Long-term outcomes of dental implants placed in elderly patients: a retrospective clinical and radiographic analysis

Jung Chul Park, Won Sun Baek, Seongho Choi, Kyoo Sung Cho, Ui-Won Jung

Research output: Contribution to journalArticle

6 Citations (Scopus)

Abstract

Objectives: The aim of this retrospective study was to determine the clinical and the radiographic outcomes of dental implants placed in elderly people older than 65 years. Materials and methods: In total, 902 implants in 346 patients (age: 65–89 years) were followed up for 2–17 years following the implant surgery. The survival rate of these implants was recorded and analyzed. Changes in marginal bone levels were also analyzed in serial radiographs, and Cox regression analysis for implant loss was performed. Results: The survival rates were 95.39% and 99.98% in the implant- and patient-based analyses, respectively (involving a total of 29 implant failures), and the marginal bone loss at the implants was 0.17 ± 0.71 mm (mean ± SD). The number of failures was greatest in patients aged 65–69 years. The Cox regression with shared frailty analysis showed that implant loss was significantly greater in those aged 65–69 years than in those aged 70–74 years (P < 0.05), and it varied between specific implant systems. Conclusions: Within the limitations of this retrospective study, it was concluded that implant therapy can be successfully provided to elderly patients and that age alone does not seem to affect the implant survival rate.

Original languageEnglish
Pages (from-to)186-191
Number of pages6
JournalClinical Oral Implants Research
Volume28
Issue number2
DOIs
Publication statusPublished - 2017 Feb 1

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Dental Implants
Survival Rate
Retrospective Studies
Bone and Bones
Regression Analysis
Therapeutics

All Science Journal Classification (ASJC) codes

  • Oral Surgery

Cite this

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abstract = "Objectives: The aim of this retrospective study was to determine the clinical and the radiographic outcomes of dental implants placed in elderly people older than 65 years. Materials and methods: In total, 902 implants in 346 patients (age: 65–89 years) were followed up for 2–17 years following the implant surgery. The survival rate of these implants was recorded and analyzed. Changes in marginal bone levels were also analyzed in serial radiographs, and Cox regression analysis for implant loss was performed. Results: The survival rates were 95.39{\%} and 99.98{\%} in the implant- and patient-based analyses, respectively (involving a total of 29 implant failures), and the marginal bone loss at the implants was 0.17 ± 0.71 mm (mean ± SD). The number of failures was greatest in patients aged 65–69 years. The Cox regression with shared frailty analysis showed that implant loss was significantly greater in those aged 65–69 years than in those aged 70–74 years (P < 0.05), and it varied between specific implant systems. Conclusions: Within the limitations of this retrospective study, it was concluded that implant therapy can be successfully provided to elderly patients and that age alone does not seem to affect the implant survival rate.",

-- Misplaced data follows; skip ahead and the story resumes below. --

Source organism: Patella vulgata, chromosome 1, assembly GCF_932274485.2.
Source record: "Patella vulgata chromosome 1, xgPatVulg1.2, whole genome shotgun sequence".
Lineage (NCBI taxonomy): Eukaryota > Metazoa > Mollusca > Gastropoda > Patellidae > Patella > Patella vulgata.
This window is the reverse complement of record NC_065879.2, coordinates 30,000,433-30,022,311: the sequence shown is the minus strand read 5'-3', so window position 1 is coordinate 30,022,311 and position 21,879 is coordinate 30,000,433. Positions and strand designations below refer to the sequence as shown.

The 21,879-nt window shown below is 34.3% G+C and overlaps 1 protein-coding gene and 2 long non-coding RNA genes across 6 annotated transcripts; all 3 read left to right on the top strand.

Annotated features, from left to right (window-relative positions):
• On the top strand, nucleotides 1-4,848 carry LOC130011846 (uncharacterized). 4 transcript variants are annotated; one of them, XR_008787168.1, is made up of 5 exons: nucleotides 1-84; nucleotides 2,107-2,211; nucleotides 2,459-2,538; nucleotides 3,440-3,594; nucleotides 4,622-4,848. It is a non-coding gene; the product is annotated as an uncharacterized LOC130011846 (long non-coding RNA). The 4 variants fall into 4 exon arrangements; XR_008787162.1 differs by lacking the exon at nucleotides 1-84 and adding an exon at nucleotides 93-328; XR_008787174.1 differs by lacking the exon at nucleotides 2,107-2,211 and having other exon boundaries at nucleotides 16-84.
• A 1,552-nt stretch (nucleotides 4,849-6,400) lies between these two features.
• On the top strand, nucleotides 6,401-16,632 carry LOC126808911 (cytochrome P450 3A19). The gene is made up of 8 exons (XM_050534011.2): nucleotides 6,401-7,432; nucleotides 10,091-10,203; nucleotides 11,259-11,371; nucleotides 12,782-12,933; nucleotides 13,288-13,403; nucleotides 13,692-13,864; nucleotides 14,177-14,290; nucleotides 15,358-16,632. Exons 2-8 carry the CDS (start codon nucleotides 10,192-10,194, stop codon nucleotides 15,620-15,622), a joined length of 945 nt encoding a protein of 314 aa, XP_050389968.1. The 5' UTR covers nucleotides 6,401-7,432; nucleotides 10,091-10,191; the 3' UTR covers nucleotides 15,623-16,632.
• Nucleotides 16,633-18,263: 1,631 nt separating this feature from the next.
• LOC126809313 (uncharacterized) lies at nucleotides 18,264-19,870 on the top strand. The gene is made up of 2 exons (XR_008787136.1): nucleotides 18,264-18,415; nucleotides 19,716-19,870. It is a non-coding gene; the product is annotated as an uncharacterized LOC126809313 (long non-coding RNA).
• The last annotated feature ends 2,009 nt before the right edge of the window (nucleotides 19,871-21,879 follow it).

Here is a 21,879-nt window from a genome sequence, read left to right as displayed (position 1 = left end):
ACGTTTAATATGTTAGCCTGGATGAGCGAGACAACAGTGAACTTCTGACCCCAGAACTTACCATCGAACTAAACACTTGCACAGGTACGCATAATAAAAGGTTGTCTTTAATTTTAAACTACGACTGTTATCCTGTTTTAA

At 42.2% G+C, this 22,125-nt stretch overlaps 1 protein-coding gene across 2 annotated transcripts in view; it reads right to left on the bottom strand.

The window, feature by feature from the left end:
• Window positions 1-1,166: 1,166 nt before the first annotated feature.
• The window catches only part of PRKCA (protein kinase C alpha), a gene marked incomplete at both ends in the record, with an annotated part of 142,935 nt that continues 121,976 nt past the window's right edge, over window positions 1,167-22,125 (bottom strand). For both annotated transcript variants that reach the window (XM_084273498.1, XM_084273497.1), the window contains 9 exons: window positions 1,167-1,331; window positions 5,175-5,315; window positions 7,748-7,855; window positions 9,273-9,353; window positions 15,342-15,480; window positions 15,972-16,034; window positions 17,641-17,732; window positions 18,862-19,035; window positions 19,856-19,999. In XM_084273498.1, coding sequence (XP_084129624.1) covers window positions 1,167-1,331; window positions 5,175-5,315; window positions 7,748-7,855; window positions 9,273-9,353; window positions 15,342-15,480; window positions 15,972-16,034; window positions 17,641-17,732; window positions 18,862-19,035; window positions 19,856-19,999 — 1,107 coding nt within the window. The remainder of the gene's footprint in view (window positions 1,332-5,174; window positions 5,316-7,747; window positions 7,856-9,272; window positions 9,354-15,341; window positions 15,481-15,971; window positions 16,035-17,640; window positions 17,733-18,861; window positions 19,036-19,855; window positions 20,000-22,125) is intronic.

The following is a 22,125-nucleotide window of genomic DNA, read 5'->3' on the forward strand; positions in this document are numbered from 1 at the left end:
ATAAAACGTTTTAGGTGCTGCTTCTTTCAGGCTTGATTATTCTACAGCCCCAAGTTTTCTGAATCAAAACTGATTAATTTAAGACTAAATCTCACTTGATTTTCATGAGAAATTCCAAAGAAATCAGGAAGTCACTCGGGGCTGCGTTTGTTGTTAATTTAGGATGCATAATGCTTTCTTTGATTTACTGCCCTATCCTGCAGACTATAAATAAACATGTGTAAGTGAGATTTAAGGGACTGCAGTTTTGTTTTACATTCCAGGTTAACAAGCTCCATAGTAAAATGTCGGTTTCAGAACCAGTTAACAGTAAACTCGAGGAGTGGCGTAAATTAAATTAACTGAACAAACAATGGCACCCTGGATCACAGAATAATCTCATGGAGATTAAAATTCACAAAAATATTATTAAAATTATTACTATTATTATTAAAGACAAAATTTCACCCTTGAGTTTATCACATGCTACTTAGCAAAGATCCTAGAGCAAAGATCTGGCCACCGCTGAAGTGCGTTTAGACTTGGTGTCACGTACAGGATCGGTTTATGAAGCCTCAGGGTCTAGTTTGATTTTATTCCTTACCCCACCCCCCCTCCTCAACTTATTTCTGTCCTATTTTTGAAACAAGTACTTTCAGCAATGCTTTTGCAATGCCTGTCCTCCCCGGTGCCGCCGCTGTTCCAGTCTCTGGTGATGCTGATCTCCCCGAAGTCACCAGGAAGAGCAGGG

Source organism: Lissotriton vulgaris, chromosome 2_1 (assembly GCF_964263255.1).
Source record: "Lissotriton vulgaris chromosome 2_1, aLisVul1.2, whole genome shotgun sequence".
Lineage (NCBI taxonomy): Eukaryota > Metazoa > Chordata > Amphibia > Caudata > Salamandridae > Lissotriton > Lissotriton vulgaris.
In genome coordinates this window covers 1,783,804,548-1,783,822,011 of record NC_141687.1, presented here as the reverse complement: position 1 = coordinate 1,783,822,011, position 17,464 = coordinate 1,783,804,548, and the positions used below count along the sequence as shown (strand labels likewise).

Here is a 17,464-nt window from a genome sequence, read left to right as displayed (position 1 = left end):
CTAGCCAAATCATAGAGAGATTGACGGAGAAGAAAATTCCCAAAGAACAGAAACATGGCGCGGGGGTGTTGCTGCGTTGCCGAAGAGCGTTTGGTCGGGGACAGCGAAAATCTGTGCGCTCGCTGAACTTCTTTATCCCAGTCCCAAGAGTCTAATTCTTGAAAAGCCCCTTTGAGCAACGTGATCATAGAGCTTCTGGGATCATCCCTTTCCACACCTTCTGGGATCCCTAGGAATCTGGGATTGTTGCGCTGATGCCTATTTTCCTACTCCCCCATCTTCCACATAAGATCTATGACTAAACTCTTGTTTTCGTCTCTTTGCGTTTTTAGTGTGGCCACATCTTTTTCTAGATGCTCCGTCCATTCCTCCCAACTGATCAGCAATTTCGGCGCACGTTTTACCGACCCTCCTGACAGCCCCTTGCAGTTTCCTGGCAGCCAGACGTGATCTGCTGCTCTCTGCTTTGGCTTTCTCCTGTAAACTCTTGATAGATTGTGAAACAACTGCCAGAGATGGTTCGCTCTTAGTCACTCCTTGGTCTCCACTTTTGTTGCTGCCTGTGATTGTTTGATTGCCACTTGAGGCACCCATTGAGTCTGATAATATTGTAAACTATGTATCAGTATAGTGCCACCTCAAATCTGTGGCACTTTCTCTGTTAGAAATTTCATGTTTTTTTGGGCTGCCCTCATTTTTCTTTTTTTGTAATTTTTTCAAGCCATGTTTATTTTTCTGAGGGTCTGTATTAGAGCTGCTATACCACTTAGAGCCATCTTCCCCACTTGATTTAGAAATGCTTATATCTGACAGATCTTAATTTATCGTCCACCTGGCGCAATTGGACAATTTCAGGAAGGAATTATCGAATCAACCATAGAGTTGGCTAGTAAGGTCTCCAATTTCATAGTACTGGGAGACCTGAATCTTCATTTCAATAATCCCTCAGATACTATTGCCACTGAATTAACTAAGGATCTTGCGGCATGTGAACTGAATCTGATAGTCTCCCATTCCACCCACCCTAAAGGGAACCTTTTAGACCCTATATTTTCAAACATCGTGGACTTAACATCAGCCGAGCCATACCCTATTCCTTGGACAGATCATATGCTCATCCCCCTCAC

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Long-term outcomes of dental implants placed in elderly patients : a retrospective clinical and radiographic analysis. / Park, Jung Chul; Baek, Won Sun; Choi, Seongho; Cho, Kyoo Sung; Jung, Ui-Won.

In: Clinical Oral Implants Research, Vol. 28, No. 2, 01.02.2017, p. 186-191.

Research output: Contribution to journalArticle

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